A properly insulated basement can help
reduce your energy costs. However, basement walls are one of the most controversial
areas of a house to insulate and seal.
You need to carefully consider the advantages and disadvantages, not to
mention moisture control.
Advantages and disadvantages
In most cases, a basement with insulation installed in the exterior basement
walls should be considered a conditioned space. Even in a house with an
unconditioned basement, the basement is more connected to other living spaces
than to the outside. This connection makes basement wall insulation preferable
to insulating the basement ceiling.
Compared to insulating the basement ceiling, insulating basement walls have
the following advantages:
There are some basement
finishing systems available that have the insulation built into the
- Requires less insulation (1,350 square feet of wall insulation for
a 36 × 48-ft. basement with 8-ft. walls, compared with 1,725 sq.
- More easily achieves continuous thermal and air leakage boundaries
because basement ceilings typically include electrical wiring, plumbing,
- Requires little, if any, increase in the size of the heating and cooling
equipment. The heat loss and air leakage through the basement ceiling
is similar to that through the exterior walls of the basement.
These are some other advantages of insulation on exterior basement walls:
The disadvantages of basement wall insulation include the following:
- Minimizes thermal bridging and reducing heat loss through the foundation
- Protects the damp-proof coating from damage during backfilling
- Serves as a capillary break to moisture intrusion
- Protects the foundation from the effects of the freeze-thaw cycle
in extreme climates
- Reduces the potential for condensation on surfaces in the basement
- Conserves room area, relative to installing insulation on the interior
Adding insulation to the interior of the foundation is often more cost effective
for an existing building. Interior insulation has the following advantages
- Costs may exceed those for insulating the basement ceiling, depending
on materials and approach selected
- Installation is expensive for an existing building unless a perimeter
drainage system is also being installed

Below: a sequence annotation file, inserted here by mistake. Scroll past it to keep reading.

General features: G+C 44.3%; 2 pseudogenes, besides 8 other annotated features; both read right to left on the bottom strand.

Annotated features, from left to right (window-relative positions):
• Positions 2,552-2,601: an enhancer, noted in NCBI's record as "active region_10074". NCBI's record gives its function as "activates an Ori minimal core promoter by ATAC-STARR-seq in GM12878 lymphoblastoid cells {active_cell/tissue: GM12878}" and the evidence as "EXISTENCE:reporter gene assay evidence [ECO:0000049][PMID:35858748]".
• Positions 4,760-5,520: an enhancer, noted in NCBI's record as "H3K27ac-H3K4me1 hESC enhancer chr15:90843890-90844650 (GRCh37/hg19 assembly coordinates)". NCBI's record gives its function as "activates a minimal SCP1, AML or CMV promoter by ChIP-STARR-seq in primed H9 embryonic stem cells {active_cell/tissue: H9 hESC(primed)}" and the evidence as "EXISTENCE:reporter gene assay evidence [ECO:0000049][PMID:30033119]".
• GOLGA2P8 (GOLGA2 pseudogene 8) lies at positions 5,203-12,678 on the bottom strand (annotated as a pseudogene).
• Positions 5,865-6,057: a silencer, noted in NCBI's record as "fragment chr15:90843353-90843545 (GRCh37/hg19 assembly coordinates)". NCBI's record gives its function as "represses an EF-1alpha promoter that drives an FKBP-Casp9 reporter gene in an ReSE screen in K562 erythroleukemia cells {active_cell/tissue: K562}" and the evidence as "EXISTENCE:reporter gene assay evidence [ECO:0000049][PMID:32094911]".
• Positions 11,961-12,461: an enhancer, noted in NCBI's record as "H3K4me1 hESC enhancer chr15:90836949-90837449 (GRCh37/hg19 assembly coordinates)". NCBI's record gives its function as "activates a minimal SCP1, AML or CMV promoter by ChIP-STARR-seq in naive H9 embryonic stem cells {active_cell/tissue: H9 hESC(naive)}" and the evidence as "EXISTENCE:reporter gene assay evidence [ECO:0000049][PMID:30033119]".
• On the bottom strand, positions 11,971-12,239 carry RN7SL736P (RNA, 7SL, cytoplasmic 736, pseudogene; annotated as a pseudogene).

- Many exterior insulation materials are susceptible to insect infestation
- Some contractors are unfamiliar with proper detailing procedures that
are critical to performance
- If surrounding soil contains radon gas, the house will require a mitigation
system underneath the basement floor.
- Interior insulation is much less expensive to install than exterior
insulation for existing buildings
- Almost any insulation type can be used, giving a wider selection of
- The threat of insect infestation is eliminated
- The space is isolated from the colder earth more effectively than
when using exterior methods
- Many insulation types require a fire-rated covering since they release
toxic gases when ignited
- Interior insulation reduces usable interior space by a few inches
- It doesn't protect the damp-proof coating like the exterior insulation
- If the perimeter drainage is poor, the insulation may become saturated
by moisture weeping through the foundation walls
- Superior air-sealing details and vapor diffusion retarders are important
for adequate performance
Types of basement insulation
Once you have determined the insulation R-value you'll need for either adding
insulation to an existing basement or new home construction, you can choose
the type of insulation, including the following:
The installation of basement
insulation will depend on the type you choose and the best way to control
moisture in your particular climate.
When insulating any part of your home, you also need to consider proper
air sealing and moisture control. Moisture
control in basements is particularly important since they are notorious
for problems with water intrusion, humidity, and mold.
Finally, you need to consider radon resistance or control when installing
any type of foundation.